Football is a very popular sport played all over the world by both children and adults, competitively or simply for fun. It requires a wide range of physical, technical, tactical and psychological qualities, adjusted to the demands of the sporting engagement. It combines different game situations in which there are rapid accelerations and decelerations, jumps and changes of direction in response to a rapidly changing environment, and in addition, certain technical-tactical skills are required for optimal performance.
We can say that it combines periods of high physical intensity with low intensity, more aerobic periods. So whether you play competitively or just for fun, it helps to keep fit and provides certain health benefits.
Several studies have demonstrated the excellent ability of football to improve physical fitness and health parameters, such as reducing the risk of cardiovascular disease, and improving physiological, psychological and social parameters,
FOOTBALL AND BODY COMPOSITION
Playing football requires a high calorie expenditure, so it can be a good way to improve our body composition, i.e. lose body fat while having fun at the same time. When we play football we use energy aerobically, using fat as our main energy substrate, and anaerobically, using carbohydrates stored in muscle as glycogen as our main energy substrate.
Therefore, a football match requires a large caloric expenditure, and as long as it is accompanied by a good diet we will be in an optimal environment to lose fat and maintain a healthy body weight.
HEALTH BENEFITS OF FOOTBALL
Continuous training and football matches result in a number of very positive health benefits. Studies (1) have shown positive effects on cardiovascular risk factors such as increased maximal oxygen uptake and improved cardiac function in sedentary young men and women. In addition, people who have played football throughout their lives are associated with better left ventricular systolic function, better physical fitness, microvascular function and healthier body composition than healthy adults of the same age, but who have led a sedentary life.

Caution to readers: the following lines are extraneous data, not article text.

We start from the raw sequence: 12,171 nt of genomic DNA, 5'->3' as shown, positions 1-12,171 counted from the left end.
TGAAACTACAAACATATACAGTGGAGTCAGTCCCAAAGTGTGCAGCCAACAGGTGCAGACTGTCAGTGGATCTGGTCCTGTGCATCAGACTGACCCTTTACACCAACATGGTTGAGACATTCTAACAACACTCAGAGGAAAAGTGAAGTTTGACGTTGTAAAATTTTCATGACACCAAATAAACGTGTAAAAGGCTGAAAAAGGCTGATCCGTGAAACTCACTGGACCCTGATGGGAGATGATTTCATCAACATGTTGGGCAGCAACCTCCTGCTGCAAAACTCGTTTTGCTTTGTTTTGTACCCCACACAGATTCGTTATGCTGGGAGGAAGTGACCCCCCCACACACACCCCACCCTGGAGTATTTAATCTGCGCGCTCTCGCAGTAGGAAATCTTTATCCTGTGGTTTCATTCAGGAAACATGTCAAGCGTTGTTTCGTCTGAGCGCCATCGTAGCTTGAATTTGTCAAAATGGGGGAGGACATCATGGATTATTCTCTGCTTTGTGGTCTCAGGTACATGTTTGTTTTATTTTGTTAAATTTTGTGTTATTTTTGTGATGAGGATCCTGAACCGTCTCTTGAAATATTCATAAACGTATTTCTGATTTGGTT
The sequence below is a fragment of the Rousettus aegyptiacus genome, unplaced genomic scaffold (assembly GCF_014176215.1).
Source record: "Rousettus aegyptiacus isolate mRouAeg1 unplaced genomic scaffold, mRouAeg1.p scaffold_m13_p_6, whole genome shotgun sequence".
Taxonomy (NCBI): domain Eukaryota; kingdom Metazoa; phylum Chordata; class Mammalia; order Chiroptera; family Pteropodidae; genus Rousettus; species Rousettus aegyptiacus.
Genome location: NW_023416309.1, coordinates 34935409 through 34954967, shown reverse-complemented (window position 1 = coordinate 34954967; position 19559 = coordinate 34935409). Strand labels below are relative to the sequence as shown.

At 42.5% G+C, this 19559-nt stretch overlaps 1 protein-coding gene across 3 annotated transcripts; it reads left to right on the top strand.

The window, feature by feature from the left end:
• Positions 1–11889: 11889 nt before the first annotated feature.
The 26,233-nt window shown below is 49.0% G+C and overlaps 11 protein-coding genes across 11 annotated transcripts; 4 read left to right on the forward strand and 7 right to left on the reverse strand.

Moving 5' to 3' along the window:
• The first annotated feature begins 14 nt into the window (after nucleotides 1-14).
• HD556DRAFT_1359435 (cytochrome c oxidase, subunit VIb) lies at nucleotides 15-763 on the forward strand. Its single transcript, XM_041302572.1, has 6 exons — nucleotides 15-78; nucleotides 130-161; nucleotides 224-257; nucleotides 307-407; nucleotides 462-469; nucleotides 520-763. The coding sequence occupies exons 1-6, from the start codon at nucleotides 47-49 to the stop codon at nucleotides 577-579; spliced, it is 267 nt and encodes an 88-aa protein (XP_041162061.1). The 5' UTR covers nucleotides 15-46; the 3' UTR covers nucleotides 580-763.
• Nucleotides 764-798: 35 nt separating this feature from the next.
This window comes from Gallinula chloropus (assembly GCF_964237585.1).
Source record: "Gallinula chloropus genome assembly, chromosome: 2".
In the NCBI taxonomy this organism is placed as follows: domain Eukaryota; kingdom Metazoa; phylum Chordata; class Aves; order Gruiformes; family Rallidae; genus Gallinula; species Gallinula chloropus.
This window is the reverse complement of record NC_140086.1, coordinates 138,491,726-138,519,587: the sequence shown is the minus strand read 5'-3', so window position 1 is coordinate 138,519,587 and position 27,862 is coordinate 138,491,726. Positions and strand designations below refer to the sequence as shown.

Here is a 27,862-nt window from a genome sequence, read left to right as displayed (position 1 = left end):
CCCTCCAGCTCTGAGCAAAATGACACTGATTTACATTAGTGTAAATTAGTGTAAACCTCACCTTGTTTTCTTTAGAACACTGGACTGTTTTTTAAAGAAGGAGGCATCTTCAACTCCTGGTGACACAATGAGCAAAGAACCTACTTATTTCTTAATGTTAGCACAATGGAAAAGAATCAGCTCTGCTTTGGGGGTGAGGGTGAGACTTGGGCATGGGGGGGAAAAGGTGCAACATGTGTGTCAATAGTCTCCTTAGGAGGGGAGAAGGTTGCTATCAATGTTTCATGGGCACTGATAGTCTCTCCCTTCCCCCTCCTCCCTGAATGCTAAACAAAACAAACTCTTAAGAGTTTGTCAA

A study conducted at the University of Copenhagen (4), in which they examined long-term musculoskeletal and cardiac adaptations elicited by recreational football, found that long-term recreational football improved muscle function, postural balance and BMD in adult women with a possible favourable influence on the risk of falls and fractures. In addition, football training induced sustained cardiac adaptations, which may have implications for long-term cardiovascular health.
THE PISCOLOGICAL BENEFITS OF FOOTBALL
Football not only brings physiological benefits, but also psychological benefits. As a team sport, it promotes social interaction, communication and bonding between people. It also has the potential to promote long-term adherence to physical activity, even for men and women with no previous experience of the sport. These inexperienced individuals reported a rewarding psychological state and low ratings of worry during the game, considering football training as a fun and rewarding activity in itself (3).
Therefore, we can affirm that football can be a very important alternative treatment based on physical activity for certain conditions or pathologies, with many positive benefits for health and for people who suffer from pathologies such as hypertension, obesity or type II diabetes and who begin to practice this sport with no other objective than to enjoy playing it.
- Krustrup, P., Randers, M. B., Andersen, L. J., Jackman, S. R., Bangsbo, J., & Hansen, P. R. (2013). Soccer improves fitness and attenuates cardiovascular risk factors in hypertensive men. Medicine & Science in Sports & Exercise, 45(3), 553-560.
- Schmidt, J. F., Andersen, T. R., Andersen, L. J., Randers, M. B., Hornstrup, T., Hansen, P. R., Krustrup, P. (2013). Cardiovascular function is better in veteran football players than age-matched untrained elderly healthy men. Scandinavian Journal of Medicine & Science in Sports, 25(1), 61-69.
- Krustrup, P., Dvorak, J., Junge, A., & Bangsbo, J. (2010). Executive summary: the health and fitness benefits of regular participation in small-sided football games. Scandinavian Journal of Medicine & Science in Sports, 20 Suppl 1, 132-135.
- P Krustrup , P R Hansen, L J Andersen, M D Jakobsen, E Sundstrup, M B Randers, L Christiansen, E W Helge, M T Pedersen, P Søgaard, A Junge, J Dvorak, P Aagaard, J Bangsbo. (2010). Long-term musculoskeletal and cardiac health effects of recreational football and running for premenopausal women. Scandinavian Journal of Medicine & Science in Sports, 20 Suppl 1,58-71.